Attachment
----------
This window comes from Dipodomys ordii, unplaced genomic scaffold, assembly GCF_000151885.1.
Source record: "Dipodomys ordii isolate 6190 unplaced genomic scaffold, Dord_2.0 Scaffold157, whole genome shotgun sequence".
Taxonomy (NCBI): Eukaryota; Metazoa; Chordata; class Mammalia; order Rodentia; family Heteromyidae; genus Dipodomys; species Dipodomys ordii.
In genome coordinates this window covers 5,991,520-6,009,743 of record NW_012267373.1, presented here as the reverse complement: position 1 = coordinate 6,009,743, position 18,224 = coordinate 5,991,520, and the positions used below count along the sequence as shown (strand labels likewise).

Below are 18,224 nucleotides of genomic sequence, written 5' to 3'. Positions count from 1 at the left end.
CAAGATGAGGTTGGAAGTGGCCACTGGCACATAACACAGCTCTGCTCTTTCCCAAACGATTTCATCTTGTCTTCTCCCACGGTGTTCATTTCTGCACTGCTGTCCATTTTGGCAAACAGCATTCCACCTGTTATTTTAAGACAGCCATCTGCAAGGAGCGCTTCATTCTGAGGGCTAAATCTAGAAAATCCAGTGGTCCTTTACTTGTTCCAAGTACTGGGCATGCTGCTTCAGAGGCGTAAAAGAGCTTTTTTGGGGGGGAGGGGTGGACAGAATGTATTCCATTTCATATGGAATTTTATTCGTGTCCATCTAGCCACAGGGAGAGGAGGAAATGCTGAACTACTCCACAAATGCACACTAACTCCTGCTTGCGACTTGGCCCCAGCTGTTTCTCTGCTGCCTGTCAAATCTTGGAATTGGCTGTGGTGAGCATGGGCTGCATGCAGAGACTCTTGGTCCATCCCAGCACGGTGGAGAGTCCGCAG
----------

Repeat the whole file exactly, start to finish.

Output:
This window comes from Dipodomys ordii, unplaced genomic scaffold, assembly GCF_000151885.1.
Source record: "Dipodomys ordii isolate 6190 unplaced genomic scaffold, Dord_2.0 Scaffold157, whole genome shotgun sequence".
Taxonomy (NCBI): Eukaryota; Metazoa; Chordata; class Mammalia; order Rodentia; family Heteromyidae; genus Dipodomys; species Dipodomys ordii.
In genome coordinates this window covers 5,991,520-6,009,743 of record NW_012267373.1, presented here as the reverse complement: position 1 = coordinate 6,009,743, position 18,224 = coordinate 5,991,520, and the positions used below count along the sequence as shown (strand labels likewise).

Below are 18,224 nucleotides of genomic sequence, written 5' to 3'. Positions count from 1 at the left end.
CAAGATGAGGTTGGAAGTGGCCACTGGCACATAACACAGCTCTGCTCTTTCCCAAACGATTTCATCTTGTCTTCTCCCACGGTGTTCATTTCTGCACTGCTGTCCATTTTGGCAAACAGCATTCCACCTGTTATTTTAAGACAGCCATCTGCAAGGAGCGCTTCATTCTGAGGGCTAAATCTAGAAAATCCAGTGGTCCTTTACTTGTTCCAAGTACTGGGCATGCTGCTTCAGAGGCGTAAAAGAGCTTTTTTGGGGGGGAGGGGTGGACAGAATGTATTCCATTTCATATGGAATTTTATTCGTGTCCATCTAGCCACAGGGAGAGGAGGAAATGCTGAACTACTCCACAAATGCACACTAACTCCTGCTTGCGACTTGGCCCCAGCTGTTTCTCTGCTGCCTGTCAAATCTTGGAATTGGCTGTGGTGAGCATGGGCTGCATGCAGAGACTCTTGGTCCATCCCAGCACGGTGGAGAGTCCGCAG